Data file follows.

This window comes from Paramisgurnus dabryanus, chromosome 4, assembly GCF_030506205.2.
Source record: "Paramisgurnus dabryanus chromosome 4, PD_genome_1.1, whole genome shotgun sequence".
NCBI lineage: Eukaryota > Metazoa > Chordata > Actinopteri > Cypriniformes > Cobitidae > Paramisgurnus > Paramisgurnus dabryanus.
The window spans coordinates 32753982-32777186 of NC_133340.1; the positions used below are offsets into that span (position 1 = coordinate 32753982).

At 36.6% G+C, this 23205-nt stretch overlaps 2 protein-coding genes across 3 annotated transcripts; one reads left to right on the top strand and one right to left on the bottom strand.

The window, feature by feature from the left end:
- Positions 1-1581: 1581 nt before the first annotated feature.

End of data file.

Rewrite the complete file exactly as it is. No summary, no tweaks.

This window comes from Paramisgurnus dabryanus, chromosome 4, assembly GCF_030506205.2.
Source record: "Paramisgurnus dabryanus chromosome 4, PD_genome_1.1, whole genome shotgun sequence".
NCBI lineage: Eukaryota > Metazoa > Chordata > Actinopteri > Cypriniformes > Cobitidae > Paramisgurnus > Paramisgurnus dabryanus.
The window spans coordinates 32753982-32777186 of NC_133340.1; the positions used below are offsets into that span (position 1 = coordinate 32753982).

At 36.6% G+C, this 23205-nt stretch overlaps 2 protein-coding genes across 3 annotated transcripts; one reads left to right on the top strand and one right to left on the bottom strand.

The window, feature by feature from the left end:
- Positions 1-1581: 1581 nt before the first annotated feature.